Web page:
What Chopin’s contemporaries found particularly objectionable about The Awakening was the author’s apparent unwillingness to condemn her protagonist’s unconventional choices. Indeed, many reviews expressed concern with the moral constitution of its central character. “If the author had secured our sympathy for this unpleasant person it would not have been a small victory,” wrote a reviewer for Public Opinion in June 1899, “but we are well satisfied when Mrs. Pontellier deliberately swims out to her death in the waters of the gulf.” Others concurred, finding little grounds for identification with Edna’s plight. A piece in The Nation dismissively summarized the novel’s plot, “‘The Awakening’ is a sad story of a Southern lady who wanted to do what she wanted to. From wanting to, she did, with disastrous consequences; but as she swims out to sea in the end, it is to be hoped that her example may lie for ever undredged. It is with high expectation that we open the volume, remembering the author’s agreeable short stories, and with real disappointment that we close it.” Given such evidence, it is not surprising that The Awakening has been mythologized as a scandal in its own time. It is certainly true that many of Chopin’s contemporaries decried the actions of her independently minded protagonist, and that others expressed disappointment at the novel’s departure from the charming local color of her previous fiction. However, these facts have led critics to exaggerate the negativity of reactions to The Awakening, and their consequences for Chopin herself.

Indeed, a number of reviews recognized the novel’s artistic accomplishment. Charles Deyo, exchange editor for the St. Louis Post-Dispatch, enthused: “There may be many opinions touching other aspects of Mrs. Chopin’s novel ‘The Awakening,’ but all must concede its flawless art.” Compared with her previous publications, he detected a newfound confidence in its pages: “There is no uncertainty in the lines, so surely and firmly drawn. Complete mastery is apparent on every page. Nothing is wanting to make a complete artistic whole. In delicious English, quick with life, never a word too much, simple and pure, the story proceeds with classic severity through a labyrinth of doubt and temptation to dumb despair.” The New York Times Saturday Review of Books and Art concurred, praising Chopin for her bold approach to controversial topics: “The author has a clever way of managing a difficult subject, and wisely tempers the emotional elements found in the situation.”

Nancy Walker has observed that emphasis on The Awakening’s scandalous reception is linked to several other myths about the end of Chopin’s life. The first is that Chopin was ostracized by St. Louis society and that her book was banned from libraries. In truth, her most recent biographer, Emily Toth, notes that “the Mercantile Library and the St. Louis Public Library both bought multiple copies and kept them on the shelves until they wore out.” Nor is it the case, as a second myth suggests, that negative reactions to The Awakening drove Chopin into authorial paralysis. She lived only four years after its publication and, although she struggled to find venues for publishing her work, she continued to write and circulate short stories until her death.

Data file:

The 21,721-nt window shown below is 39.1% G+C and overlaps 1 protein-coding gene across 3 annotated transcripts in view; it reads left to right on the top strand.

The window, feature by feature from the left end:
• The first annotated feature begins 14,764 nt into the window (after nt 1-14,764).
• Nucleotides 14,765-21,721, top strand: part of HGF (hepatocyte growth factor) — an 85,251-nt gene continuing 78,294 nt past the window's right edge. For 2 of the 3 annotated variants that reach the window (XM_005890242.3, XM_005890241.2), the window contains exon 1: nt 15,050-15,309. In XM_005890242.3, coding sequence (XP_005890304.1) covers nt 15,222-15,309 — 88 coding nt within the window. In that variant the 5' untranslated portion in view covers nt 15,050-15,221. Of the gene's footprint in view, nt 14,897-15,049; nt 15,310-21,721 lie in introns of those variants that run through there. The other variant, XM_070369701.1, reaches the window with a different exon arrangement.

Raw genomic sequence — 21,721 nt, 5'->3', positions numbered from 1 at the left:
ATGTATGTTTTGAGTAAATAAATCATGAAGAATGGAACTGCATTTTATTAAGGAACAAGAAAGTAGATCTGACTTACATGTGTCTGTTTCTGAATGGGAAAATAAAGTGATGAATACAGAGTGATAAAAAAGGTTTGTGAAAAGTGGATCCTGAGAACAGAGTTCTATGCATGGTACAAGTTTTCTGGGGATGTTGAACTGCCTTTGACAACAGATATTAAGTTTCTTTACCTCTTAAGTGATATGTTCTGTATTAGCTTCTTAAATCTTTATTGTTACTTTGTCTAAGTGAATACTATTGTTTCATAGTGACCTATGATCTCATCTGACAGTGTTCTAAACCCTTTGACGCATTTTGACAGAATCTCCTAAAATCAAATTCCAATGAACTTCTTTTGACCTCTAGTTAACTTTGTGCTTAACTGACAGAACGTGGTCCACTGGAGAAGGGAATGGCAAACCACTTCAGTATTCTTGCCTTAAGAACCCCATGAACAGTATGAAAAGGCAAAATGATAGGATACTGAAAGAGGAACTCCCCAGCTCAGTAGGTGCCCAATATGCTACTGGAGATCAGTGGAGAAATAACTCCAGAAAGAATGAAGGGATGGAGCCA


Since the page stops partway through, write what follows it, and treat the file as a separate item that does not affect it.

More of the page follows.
It is true, however, that The Awakening was not fully appreciated until its rediscovery half a century later by a new generation of readers, who acknowledged its considerable formal sophistication and the complexity of its characterization. The publication of two major works by Norwegian scholar Per Seyersted—Kate Chopin: A Critical Biography and The Complete Works of Kate Chopin—inaugurated the reassessment of Chopin’s career that would establish her firmly within the annals of American literary history. It is no accident that surging interest in Chopin in the early 1970s coincided with the emergence of feminist criticism, which sought to bring overlooked authors into the literary canon and to reevaluate themes and locations trivialized by earlier generations of critics because of their association with women writers. While controversial to her contemporaries, Chopin’s frank treatment of female desire and autonomy, the dissatisfactions of marriage and motherhood, and the importance of artistic expression intersected perfectly with the concerns of the women’s movement. Influential members of the first generation of feminist scholars such as Elaine Showalter, Cynthia Griffin Wolff, Elizabeth Fox-Genovese, and Sandra Gilbert would use Chopin as a paradigmatic instance of the work of feminist literary recovery. But once the struggle to establish Chopin as an important American author was won, it was possible to see that her significance extends beyond the bold thematization of women’s concerns. Her fiction’s considerable technical accomplishment and complex treatment of diverse characters and topics makes her a subject of ongoing scholarly interest. As critical tastes change and novels go in and out of fashion, Chopin’s work has consistently remained in print and become a staple of course syllabi.